Success breeds confidence, and rapid success spawns arrogance. That, in a nutshell, is the China problem facing Asian states and the West. But no country faces a bigger dilemma on China than the United States because the present American policy simply isn’t advancing its objectives.
Rising economic and military power is emboldening Beijing to pursue a more muscular foreign policy, as exemplified by several developments — from China’s inclusion of the South China Sea in its “core” national interests, an action that makes its claims to the disputed islands non-negotiable, to its vile protests against the Indian prime minister visiting a state of the Indian Union, Arunachal Pradesh, on which Beijing has resurrected its long-dormant claim.
A new chill in relations between American and Chinese militaries, underlined by a Chinese admiral’s carping lecture on American “hegemony,” has torpedoed the Obama administration’s hopes to make China a responsible partner in global affairs by giving Beijing a larger stake in solving international problems.
The shift in Beijing’s South China Sea position has resulted in its conveying to the Philippines, Indonesia, Vietnam and other Southeast Asian claimants the message that any discussions between and among them other over their claims would amount to interference in China’s internal affairs. But no less significant is that China’s expanding naval role and maritime claims are beginning to collide with U.S. interests, including the traditional emphasis on freedom of navigation.
Having earlier preached the gospel of its “peaceful rise,” China is now beginning to take the gloves off, convinced that it has acquired the necessary muscle.
That approach has become more marked since the advent of the 2008 global financial crisis. China has interpreted that crisis as symbolizing both the decline of the Anglo-American brand of capitalism and the weakening of American economic power. That, in turn, has strengthened its twofold belief — that its brand of state-steered capitalism offers a credible alternative, and that its global ascendance is unstoppable.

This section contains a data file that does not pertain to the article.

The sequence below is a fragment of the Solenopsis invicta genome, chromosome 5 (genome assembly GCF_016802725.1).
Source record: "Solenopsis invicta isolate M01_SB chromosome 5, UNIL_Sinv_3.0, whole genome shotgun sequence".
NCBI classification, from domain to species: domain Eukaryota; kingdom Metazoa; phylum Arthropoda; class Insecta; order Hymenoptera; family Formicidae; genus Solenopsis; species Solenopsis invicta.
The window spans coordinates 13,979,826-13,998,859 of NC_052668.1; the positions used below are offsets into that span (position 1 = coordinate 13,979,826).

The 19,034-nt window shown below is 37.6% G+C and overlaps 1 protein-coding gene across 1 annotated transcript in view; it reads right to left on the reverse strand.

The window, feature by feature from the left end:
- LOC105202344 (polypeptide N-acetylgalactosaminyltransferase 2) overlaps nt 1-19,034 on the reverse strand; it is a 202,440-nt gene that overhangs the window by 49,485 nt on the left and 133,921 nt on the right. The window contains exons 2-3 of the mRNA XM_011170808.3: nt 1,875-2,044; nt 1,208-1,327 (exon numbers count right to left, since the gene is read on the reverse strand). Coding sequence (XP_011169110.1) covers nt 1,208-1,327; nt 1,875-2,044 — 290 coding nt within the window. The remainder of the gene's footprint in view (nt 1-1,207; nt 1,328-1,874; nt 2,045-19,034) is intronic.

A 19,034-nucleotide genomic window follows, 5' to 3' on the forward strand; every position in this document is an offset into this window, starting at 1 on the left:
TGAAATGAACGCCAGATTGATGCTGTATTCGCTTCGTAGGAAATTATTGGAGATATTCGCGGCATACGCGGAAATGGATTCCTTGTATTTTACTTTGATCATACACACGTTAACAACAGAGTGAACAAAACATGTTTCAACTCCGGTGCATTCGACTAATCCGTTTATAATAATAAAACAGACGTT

Chinese analysts have gleefully pointed out that after having sung the “liberalize, privatize and let the markets decide” line for long, the U.S. and Britain took the lead to bail out their troubled financial giants at the first sign of trouble when the global crisis broke out. By contrast, state-driven capitalism has given China economic stability and rapid growth, allowing it to ride out the international crisis. Indeed, despite the perpetual talk of an overheating economy, China’s exports and retail sales are soaring and its foreign-exchange hoarding is now approaching $2.5 trillion, even as America’s fiscal and trade deficits remain alarming.
That has helped reinforce the Chinese elite’s faith in the country’s fusion of autocratic politics and state capitalism, with the largest companies — all government-owned — advancing the national strategy to secure long-term resource supplies from overseas.
The biggest loser from the global financial crisis, in Beijing’s view, is Uncle Sam. That the U.S. remains dependent on Beijing to buy billions of dollars’ worth of Treasury bonds every week to finance a yawning budget deficit is a sign of shifting global financial power balance — an advantage China is sure to politically milk in the years ahead.
The current spotlight may be on European financial woes. But the bigger picture for Beijing is that America’s chronic deficits and indebtedness epitomize its relative decline. Add to the picture the two wars the U.S. is waging overseas — one of which appears increasingly unwinnable — and what comes to the Chinese mind is a global superpower bogged down in serious troubles.